Research on the acceptability of microbicides has the potential to inform the microbicide development process by shedding light on desirable product characteristics, issues around product use and potential barriers. The purpose of this review is both to synthesize recent findings that are related to microbicide acceptability, highlight areas of deficiencies, and to point to the new directions in which research is needed.
Recent studies have assessed acceptability using candidate microbicides in clinical trials, surrogate products, and descriptions of hypothetical products. While most studies have focused on physical characteristics of products, some small studies have investigated participants' short-term experiences with products during sexual intercourse. Overall, as currently measured and in their present formulations, vaginal microbicides have been found to be acceptable to adolescent girls, women, heterosexual men, whereas rectal microbicides were acceptable to men who have sex with men. Few studies have examined acceptability among high-risk HIV-uninfected women. The relationship between acceptability and adherence in trials, and ultimately in real-world settings, remains unknown.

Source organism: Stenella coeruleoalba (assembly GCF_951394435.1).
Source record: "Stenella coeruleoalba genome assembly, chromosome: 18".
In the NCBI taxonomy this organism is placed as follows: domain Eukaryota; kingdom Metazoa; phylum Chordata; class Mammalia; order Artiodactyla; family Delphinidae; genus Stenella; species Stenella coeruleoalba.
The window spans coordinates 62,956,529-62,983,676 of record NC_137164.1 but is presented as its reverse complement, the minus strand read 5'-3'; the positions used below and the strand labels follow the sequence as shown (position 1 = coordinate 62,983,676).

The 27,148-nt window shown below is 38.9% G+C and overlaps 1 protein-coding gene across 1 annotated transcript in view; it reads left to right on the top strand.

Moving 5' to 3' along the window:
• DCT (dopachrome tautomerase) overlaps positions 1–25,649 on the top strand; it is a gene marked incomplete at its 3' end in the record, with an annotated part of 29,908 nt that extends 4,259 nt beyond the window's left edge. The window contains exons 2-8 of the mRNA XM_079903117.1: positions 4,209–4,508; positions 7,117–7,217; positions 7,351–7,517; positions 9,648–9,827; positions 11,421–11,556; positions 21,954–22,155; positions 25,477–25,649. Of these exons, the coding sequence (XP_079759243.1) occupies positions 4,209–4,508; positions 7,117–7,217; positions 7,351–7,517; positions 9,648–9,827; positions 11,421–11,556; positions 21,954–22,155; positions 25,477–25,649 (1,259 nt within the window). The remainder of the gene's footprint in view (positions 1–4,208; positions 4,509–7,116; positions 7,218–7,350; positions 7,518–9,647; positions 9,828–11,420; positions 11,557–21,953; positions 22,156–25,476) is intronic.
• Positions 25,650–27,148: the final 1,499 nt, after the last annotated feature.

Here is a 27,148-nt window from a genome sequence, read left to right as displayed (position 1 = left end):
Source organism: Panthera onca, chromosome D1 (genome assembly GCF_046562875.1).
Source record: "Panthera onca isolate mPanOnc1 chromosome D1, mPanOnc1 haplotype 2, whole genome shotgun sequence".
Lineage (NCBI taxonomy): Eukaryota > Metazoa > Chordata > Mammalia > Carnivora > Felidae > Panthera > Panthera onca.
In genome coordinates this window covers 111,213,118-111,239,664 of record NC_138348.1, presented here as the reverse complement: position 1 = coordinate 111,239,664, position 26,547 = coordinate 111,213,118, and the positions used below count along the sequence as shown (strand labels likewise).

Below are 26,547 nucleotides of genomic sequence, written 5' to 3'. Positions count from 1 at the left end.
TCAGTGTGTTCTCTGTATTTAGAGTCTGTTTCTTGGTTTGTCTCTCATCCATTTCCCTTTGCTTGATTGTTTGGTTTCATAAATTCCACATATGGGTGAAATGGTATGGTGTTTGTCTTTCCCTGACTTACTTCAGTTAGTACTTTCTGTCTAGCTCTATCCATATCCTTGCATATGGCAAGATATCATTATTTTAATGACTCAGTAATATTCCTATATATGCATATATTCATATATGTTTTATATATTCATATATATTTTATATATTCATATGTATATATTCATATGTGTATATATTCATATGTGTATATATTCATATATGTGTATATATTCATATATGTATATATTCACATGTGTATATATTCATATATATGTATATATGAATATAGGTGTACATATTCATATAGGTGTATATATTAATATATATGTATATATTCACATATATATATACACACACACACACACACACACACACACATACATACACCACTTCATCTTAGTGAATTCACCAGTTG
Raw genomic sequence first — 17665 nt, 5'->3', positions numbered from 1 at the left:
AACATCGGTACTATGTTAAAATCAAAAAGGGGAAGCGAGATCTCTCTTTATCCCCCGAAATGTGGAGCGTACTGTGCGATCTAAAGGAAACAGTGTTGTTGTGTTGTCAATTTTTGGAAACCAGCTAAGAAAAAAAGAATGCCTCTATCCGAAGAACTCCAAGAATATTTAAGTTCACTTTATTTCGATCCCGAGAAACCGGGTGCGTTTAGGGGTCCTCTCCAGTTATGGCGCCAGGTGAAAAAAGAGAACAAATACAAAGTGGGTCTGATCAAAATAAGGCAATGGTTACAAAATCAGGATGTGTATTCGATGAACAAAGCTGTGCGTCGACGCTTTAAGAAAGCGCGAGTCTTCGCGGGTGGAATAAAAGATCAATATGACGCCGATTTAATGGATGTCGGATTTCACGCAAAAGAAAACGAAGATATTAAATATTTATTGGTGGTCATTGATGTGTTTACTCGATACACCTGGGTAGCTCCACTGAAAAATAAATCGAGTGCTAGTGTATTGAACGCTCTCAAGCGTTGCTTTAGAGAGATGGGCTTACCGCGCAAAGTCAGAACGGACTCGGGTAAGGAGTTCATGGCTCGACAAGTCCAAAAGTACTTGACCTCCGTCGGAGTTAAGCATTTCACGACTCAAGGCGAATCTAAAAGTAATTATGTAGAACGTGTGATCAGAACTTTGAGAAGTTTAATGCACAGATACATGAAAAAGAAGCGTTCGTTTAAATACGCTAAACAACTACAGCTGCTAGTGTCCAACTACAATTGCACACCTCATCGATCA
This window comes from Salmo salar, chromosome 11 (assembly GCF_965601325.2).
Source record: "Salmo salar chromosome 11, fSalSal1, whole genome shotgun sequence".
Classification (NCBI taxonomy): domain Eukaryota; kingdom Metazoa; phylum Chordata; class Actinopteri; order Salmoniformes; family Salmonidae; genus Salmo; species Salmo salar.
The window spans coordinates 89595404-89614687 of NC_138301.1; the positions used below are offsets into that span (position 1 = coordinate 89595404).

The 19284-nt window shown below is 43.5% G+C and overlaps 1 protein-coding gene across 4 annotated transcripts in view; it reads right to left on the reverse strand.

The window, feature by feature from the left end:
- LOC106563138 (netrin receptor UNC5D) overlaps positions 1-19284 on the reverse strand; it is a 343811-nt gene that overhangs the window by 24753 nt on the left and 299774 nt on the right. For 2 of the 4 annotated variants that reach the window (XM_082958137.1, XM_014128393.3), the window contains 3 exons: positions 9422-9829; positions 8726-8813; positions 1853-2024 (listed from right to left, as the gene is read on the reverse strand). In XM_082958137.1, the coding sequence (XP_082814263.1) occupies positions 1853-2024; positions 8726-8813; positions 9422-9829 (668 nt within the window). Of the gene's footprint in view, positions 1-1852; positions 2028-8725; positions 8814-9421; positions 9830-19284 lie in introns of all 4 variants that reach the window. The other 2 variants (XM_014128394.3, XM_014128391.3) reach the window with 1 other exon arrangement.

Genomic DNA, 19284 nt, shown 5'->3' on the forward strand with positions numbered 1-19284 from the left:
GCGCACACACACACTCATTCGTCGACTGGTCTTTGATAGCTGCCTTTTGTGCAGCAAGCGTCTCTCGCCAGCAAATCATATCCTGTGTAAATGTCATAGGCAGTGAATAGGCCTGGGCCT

Data are needed on acceptability of microbicides from larger populations, high-risk HIV-uninfected women, as well as long-term acceptability and contextual factors surrounding acceptability. The association between acceptability and long-term adherence in clinical trials or ultimately in the open market has yet to be demonstrated.
Department of Epidemiology, University of California Los Angeles, Los Angeles, California, USA
Correspondence to Astou Coly, MPH, PhD, University of California, Los Angeles Box 957353, 10880 Wilshire Blvd., Suite 540, Los Angeles, CA 90095-7353, USA Tel: +1 310 794 0619 ext 240; fax: +1 310 794 2808; e-mail: email@example.com